Bill de Blasio dancing in New York embodies the difficult road ahead

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At 12:01 a.m. on New Year’s, if you listened real hard, you could almost hear the teeth of an entire nation grinding. Well, at least of those watching coverage from New York City as Mayor Bill de BlasioBill de BlasioTeen charged in alleged attack on BMW in cell phone video New York City declares 3/14/21 a day of remembrance for COVID victims De Blasio says New York City to hit 1 million vaccinations by end of January MORE danced with his wife in a virtually empty Times Square. Millions watched as de Blasio dipped his wife in a romantic flourish to the playing of Frank Sinatra’s “New York, New York.” At least Nero made his own music.

The scene drew angry rebukes, even from the usually compliant CNN, where host Adam Cohen said it made him feel sick: “I did not need to see that at the beginning of 2021. Do something with this city! Honestly, get it together!”

In fairness to de Blasio, it probably seemed harmless — who would object to a guy dancing with his wife? But sometimes a predicable photo op turns into a cursed image. Just ask 1988 presidential candidate Michael Dukakis after he took a spin in an army tank. The image captured what many considered as his faux commitment to a strong defense. He and his campaign failed to see how driving around looking like Mickey Mouse on a 68-ton M1A1 Abrams Main Battle Tank would only drive home the criticism of his defense policies.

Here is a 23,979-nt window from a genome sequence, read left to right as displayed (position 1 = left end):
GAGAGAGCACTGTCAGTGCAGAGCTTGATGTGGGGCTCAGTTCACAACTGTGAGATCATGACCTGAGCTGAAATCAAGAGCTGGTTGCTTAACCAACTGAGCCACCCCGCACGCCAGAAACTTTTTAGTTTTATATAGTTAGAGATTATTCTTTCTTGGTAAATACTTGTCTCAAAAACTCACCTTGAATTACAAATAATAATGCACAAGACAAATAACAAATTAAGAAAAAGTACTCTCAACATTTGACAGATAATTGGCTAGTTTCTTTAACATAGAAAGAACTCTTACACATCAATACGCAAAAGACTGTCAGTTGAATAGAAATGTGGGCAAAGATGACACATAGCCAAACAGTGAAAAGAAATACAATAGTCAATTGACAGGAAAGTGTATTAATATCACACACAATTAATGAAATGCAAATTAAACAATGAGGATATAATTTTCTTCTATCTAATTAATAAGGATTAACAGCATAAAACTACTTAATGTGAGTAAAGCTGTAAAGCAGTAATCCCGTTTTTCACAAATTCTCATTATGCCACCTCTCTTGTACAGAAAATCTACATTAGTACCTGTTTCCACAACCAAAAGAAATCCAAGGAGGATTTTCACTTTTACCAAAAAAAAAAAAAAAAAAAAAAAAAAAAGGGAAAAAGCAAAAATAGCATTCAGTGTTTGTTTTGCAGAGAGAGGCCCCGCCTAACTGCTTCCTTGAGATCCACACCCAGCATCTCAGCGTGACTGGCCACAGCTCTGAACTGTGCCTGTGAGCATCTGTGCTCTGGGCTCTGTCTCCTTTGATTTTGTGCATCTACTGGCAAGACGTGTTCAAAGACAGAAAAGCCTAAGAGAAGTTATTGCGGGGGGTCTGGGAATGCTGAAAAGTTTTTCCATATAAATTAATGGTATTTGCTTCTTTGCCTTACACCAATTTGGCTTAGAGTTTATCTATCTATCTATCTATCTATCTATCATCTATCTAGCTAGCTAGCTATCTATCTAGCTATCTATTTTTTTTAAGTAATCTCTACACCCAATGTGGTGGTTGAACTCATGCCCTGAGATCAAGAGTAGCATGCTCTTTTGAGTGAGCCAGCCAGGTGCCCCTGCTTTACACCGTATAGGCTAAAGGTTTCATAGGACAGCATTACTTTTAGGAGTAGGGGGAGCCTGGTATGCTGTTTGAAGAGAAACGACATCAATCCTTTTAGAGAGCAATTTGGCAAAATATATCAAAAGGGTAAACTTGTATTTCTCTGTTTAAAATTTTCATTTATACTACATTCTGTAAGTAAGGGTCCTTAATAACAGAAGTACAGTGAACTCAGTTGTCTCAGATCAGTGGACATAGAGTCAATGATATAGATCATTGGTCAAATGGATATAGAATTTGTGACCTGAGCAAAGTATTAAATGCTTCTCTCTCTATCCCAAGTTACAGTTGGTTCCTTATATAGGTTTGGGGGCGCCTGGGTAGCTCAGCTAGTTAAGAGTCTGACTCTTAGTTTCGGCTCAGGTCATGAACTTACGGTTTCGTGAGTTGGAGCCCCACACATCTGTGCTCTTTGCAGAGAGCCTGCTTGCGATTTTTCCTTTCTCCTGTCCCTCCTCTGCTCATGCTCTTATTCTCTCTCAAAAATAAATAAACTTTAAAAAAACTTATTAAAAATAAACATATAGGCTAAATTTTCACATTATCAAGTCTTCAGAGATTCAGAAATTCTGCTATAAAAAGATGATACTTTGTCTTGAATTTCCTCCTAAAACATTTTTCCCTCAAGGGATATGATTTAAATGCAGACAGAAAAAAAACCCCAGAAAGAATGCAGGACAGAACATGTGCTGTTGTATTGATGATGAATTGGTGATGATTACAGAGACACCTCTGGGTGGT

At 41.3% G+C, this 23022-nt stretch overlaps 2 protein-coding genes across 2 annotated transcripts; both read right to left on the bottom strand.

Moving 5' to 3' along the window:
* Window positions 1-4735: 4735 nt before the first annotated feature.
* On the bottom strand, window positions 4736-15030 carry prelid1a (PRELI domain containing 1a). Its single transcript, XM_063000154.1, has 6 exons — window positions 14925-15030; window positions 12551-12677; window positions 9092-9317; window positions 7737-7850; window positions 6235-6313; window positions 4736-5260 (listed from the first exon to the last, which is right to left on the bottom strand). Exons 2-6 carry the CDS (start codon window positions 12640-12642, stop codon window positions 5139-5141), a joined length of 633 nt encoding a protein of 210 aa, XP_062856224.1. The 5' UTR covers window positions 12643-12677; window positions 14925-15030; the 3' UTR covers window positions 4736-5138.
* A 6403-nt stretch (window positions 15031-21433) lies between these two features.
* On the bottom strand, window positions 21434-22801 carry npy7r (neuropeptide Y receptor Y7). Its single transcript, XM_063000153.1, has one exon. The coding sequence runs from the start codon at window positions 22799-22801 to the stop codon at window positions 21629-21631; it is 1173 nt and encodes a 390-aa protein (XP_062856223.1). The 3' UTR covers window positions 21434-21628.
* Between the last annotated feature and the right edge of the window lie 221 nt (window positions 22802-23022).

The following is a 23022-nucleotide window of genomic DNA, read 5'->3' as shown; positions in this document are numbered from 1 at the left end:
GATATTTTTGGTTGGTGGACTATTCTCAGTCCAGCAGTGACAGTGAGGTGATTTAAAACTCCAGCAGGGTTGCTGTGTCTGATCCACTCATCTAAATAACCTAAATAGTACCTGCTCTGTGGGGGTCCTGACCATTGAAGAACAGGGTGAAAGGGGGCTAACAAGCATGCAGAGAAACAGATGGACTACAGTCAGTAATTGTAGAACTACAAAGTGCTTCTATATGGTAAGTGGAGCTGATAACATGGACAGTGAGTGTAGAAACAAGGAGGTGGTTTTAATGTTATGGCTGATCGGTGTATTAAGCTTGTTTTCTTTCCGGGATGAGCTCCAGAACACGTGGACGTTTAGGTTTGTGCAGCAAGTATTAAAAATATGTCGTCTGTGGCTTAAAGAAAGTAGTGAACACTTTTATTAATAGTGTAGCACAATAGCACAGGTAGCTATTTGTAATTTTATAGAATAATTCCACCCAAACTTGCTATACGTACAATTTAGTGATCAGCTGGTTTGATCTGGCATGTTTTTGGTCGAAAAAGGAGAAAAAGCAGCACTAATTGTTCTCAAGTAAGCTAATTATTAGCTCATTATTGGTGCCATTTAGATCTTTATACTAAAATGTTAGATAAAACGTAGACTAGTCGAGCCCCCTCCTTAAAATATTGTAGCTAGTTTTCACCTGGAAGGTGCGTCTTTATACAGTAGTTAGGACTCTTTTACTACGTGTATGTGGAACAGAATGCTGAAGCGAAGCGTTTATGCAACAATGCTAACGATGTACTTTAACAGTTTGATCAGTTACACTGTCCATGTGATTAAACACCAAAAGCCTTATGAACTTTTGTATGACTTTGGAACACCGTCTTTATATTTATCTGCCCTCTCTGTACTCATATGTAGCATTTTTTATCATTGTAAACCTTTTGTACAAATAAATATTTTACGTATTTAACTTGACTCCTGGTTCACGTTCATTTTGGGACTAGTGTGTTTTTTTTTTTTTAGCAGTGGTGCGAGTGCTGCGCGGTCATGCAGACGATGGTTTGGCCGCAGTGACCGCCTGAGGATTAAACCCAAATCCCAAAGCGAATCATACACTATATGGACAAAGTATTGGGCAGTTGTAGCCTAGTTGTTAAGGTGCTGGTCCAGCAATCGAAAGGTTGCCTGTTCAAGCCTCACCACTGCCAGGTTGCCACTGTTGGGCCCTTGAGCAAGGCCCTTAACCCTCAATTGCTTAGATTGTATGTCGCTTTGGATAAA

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For de Blasio, dancing in a nearly empty Times Square came across not as amorous but as delirious in a locked-down city with a collapsing economy and soaring crime rates. For many, it reinforced the crisis of leadership facing us in both parties. We have become a nation that seems untethered from economic or political reality.

In one of the most liberal cities on Earth, de Blasio cannot break 40 percent in popularity. However, he, like many other leaders, continues to play to the most extreme elements of his party. As crime raged in New York, de Blasio pushed to cut the police budget by $1 billion and eliminated the NYPD’s plain clothes division. In 2020 the city experienced a roughly 50 increase in homicides and almost a 100 percent increase in shootings.

Similarly, de Blasio closed the city’s public schools despite overwhelming scientific evidence of little risk for COVID-19 exposure, particularly for elementary students. He finally caved to pressure from parents and experts, admitting there was little risk in having the schools reopen.

He supported the closing of restaurants — dooming many to insolvency — despite the fact that such businesses contribute to less than 2 percent of reported infections. With the city hemorrhaging money, he said the federal government could bail out City Hall and local businesses by simply printing more money — a statement both politically and economically delusional. As highly taxed residents moved out of the city and the state, de Blasio continued to voice his “tax the hell out of the wealthy” policy. Recently, he declared that the purpose of public schools is the redistribution of wealth.